What children think about their rights and their well-being: A cross-national comparison

Hanita Kosher*, Asher Ben-Arieh

*Corresponding author for this work

Research output: Contribution to journalArticlepeer-review

44 Scopus citations

Abstract

Recent years have brought a growing social and public commitment to the promotion of children's rights and children's well-being around the world, and these have become important goals of all those striving to improve children's lives. In spite of the intimate ideological connection between the concepts of children's rights and children's well-being, they have evolved separately both theoretically and empirically. In the current article, we present a study exploring the empirical association between these 2 concepts based on data from the International Survey on Children's Well-Being. This unique survey explores children's own perspectives on their well-being (subjective well-being), their perceptions and knowledge of their rights, and their reports on their right to participation. It includes data from more than 54,000 children aged 8-12 from 16 countries around the world. Our results showed clear cross-national differences between children's knowledge and perceptions of their rights and their reports on participation. Also, children's participation in different contexts in their lives showed an association with their subjective well-being; a weaker association was found between children's knowledge and perceptions of their rights. These results indicate that children's right to participation and, to some degree, their knowledge and thinking about their rights is an indicator of their well-bein.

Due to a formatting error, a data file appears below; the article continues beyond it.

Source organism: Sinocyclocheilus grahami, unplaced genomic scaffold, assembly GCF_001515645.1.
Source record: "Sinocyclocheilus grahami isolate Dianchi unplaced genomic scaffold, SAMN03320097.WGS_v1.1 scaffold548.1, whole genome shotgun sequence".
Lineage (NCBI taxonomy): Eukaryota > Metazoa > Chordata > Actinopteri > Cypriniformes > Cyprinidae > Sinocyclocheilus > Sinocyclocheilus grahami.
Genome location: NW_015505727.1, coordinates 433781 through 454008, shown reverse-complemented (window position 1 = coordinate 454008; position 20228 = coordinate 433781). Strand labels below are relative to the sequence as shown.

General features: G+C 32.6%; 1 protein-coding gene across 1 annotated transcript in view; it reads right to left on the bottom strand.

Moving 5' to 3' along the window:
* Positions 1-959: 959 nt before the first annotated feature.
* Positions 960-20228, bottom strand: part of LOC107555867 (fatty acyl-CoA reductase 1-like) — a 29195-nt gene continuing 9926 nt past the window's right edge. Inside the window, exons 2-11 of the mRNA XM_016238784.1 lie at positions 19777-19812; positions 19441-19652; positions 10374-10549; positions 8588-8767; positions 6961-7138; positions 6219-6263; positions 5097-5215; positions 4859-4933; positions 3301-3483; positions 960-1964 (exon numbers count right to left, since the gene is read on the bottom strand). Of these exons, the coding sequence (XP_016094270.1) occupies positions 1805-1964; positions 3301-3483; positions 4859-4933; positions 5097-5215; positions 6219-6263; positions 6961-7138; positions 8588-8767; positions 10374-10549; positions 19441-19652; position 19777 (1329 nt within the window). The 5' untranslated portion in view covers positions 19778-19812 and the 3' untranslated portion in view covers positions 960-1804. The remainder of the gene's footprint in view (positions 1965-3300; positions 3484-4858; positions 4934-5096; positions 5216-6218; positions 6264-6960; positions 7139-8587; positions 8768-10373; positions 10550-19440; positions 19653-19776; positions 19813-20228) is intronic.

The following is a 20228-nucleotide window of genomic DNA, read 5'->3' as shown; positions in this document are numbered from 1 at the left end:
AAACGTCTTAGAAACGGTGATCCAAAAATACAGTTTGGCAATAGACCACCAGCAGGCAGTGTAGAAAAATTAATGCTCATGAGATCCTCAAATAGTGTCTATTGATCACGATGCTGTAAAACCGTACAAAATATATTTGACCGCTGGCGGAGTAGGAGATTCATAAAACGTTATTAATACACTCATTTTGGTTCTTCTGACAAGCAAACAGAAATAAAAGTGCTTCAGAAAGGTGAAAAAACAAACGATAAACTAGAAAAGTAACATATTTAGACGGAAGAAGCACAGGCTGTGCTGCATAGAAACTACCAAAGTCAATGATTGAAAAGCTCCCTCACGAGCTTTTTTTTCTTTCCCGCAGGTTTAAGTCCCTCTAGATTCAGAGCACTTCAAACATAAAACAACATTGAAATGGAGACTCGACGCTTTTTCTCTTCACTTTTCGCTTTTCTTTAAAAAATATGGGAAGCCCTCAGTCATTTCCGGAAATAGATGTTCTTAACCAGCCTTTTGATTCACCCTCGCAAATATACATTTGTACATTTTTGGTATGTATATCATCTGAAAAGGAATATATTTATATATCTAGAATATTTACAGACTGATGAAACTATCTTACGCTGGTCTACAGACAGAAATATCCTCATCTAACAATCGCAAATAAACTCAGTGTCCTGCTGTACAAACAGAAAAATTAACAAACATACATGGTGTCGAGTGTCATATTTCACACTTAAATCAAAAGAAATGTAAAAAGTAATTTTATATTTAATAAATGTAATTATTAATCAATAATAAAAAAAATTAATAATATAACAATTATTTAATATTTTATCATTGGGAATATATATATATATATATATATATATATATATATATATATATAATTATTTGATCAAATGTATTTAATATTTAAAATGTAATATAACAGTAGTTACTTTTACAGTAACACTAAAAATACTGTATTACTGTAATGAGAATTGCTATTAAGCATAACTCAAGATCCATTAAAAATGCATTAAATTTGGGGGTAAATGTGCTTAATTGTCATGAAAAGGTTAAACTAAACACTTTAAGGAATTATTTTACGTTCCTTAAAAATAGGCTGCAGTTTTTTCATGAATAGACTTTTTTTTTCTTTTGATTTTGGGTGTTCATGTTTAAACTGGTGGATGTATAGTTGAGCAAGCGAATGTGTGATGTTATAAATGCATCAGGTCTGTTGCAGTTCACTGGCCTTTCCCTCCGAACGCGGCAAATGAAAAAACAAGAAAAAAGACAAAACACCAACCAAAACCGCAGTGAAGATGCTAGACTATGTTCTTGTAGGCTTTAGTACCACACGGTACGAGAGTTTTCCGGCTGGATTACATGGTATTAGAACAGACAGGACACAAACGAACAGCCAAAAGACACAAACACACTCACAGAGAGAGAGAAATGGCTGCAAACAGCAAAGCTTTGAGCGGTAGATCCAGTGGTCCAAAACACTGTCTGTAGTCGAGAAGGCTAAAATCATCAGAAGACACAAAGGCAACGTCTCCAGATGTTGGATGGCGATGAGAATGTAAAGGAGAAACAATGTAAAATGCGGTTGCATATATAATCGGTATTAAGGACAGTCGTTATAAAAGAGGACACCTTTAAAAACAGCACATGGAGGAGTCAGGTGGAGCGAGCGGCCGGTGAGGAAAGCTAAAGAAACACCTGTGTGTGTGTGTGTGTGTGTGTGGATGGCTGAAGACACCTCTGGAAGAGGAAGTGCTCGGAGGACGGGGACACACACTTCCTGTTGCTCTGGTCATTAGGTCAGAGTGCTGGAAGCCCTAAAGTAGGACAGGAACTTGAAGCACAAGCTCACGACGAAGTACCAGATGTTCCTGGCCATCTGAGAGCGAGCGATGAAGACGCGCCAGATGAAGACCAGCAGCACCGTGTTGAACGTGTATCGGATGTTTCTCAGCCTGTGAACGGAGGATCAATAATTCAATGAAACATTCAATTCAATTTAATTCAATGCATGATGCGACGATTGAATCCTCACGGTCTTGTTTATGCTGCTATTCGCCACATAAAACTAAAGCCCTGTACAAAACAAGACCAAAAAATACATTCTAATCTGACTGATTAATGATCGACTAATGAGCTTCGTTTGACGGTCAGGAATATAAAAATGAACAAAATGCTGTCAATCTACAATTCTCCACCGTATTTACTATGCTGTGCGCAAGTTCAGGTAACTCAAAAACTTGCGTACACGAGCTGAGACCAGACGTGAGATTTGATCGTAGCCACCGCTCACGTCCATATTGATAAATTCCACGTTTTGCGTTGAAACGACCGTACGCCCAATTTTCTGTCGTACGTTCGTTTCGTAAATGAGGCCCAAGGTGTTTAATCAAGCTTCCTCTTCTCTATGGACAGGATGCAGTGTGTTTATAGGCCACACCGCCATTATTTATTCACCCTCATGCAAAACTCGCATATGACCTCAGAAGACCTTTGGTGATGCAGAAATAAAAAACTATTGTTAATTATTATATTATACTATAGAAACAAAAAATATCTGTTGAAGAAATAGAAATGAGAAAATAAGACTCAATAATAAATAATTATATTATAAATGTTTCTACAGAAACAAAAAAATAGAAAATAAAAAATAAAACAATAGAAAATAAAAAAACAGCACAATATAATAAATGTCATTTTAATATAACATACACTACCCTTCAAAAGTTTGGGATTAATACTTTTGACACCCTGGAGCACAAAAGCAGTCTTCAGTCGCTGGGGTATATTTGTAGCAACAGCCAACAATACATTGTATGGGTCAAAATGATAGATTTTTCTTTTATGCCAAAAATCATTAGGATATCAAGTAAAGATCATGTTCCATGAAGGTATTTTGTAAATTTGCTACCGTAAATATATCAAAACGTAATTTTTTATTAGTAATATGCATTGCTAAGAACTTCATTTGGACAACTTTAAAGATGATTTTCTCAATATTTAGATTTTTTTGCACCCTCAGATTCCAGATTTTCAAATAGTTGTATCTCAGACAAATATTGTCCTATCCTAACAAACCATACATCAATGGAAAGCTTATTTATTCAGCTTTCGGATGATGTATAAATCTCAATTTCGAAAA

Original languageAmerican English
Pages (from-to)256-273
Number of pages18
JournalAmerican Journal of Orthopsychiatry
Volume87
Issue number3
DOIs
StatePublished - 2017

Bibliographical note

Publisher Copyright:
© 2016 American Orthopsychiatric Association.

Keywords

  • Children's right to participation
  • Children's rights
  • Children's self-determination rights
  • Children's well-being
  • Subjective well-being

Fingerprint

Dive into the research topics of 'What children think about their rights and their well-being: A cross-national comparison'. Together they form a unique fingerprint.

Cite this